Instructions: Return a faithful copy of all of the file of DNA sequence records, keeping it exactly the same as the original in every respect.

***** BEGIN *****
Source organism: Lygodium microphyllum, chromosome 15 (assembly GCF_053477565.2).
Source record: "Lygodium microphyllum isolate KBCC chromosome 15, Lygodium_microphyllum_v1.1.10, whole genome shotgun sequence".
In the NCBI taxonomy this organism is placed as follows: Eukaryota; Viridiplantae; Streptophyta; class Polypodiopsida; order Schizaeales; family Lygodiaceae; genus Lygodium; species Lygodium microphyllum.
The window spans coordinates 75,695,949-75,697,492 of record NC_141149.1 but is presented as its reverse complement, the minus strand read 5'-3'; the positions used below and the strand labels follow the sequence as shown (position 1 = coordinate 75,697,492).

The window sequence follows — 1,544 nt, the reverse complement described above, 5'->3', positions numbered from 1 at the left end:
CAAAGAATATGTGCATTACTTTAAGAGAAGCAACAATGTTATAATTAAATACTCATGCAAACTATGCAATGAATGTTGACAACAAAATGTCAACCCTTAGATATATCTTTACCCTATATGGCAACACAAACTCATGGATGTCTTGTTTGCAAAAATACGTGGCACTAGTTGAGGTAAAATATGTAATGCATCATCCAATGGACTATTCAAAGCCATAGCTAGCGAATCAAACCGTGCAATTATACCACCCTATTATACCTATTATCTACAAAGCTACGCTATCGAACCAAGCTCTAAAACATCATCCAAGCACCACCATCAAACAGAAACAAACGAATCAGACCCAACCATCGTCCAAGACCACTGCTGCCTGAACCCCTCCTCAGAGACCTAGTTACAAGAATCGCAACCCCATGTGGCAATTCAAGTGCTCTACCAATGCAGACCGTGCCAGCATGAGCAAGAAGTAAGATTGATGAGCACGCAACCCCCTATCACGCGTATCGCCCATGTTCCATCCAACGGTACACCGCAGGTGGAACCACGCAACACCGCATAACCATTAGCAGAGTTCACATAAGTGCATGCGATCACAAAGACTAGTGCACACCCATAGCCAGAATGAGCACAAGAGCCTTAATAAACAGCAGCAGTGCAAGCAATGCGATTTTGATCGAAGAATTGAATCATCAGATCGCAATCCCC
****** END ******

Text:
Source organism: Lygodium microphyllum, chromosome 15 (assembly GCF_053477565.2).
Source record: "Lygodium microphyllum isolate KBCC chromosome 15, Lygodium_microphyllum_v1.1.10, whole genome shotgun sequence".
In the NCBI taxonomy this organism is placed as follows: Eukaryota; Viridiplantae; Streptophyta; class Polypodiopsida; order Schizaeales; family Lygodiaceae; genus Lygodium; species Lygodium microphyllum.
The window spans coordinates 75,695,949-75,697,492 of record NC_141149.1 but is presented as its reverse complement, the minus strand read 5'-3'; the positions used below and the strand labels follow the sequence as shown (position 1 = coordinate 75,697,492).

The window sequence follows — 1,544 nt, the reverse complement described above, 5'->3', positions numbered from 1 at the left end:
CAAAGAATATGTGCATTACTTTAAGAGAAGCAACAATGTTATAATTAAATACTCATGCAAACTATGCAATGAATGTTGACAACAAAATGTCAACCCTTAGATATATCTTTACCCTATATGGCAACACAAACTCATGGATGTCTTGTTTGCAAAAATACGTGGCACTAGTTGAGGTAAAATATGTAATGCATCATCCAATGGACTATTCAAAGCCATAGCTAGCGAATCAAACCGTGCAATTATACCACCCTATTATACCTATTATCTACAAAGCTACGCTATCGAACCAAGCTCTAAAACATCATCCAAGCACCACCATCAAACAGAAACAAACGAATCAGACCCAACCATCGTCCAAGACCACTGCTGCCTGAACCCCTCCTCAGAGACCTAGTTACAAGAATCGCAACCCCATGTGGCAATTCAAGTGCTCTACCAATGCAGACCGTGCCAGCATGAGCAAGAAGTAAGATTGATGAGCACGCAACCCCCTATCACGCGTATCGCCCATGTTCCATCCAACGGTACACCGCAGGTGGAACCACGCAACACCGCATAACCATTAGCAGAGTTCACATAAGTGCATGCGATCACAAAGACTAGTGCACACCCATAGCCAGAATGAGCACAAGAGCCTTAATAAACAGCAGCAGTGCAAGCAATGCGATTTTGATCGAAGAATTGAATCATCAGATCGCAATCCCC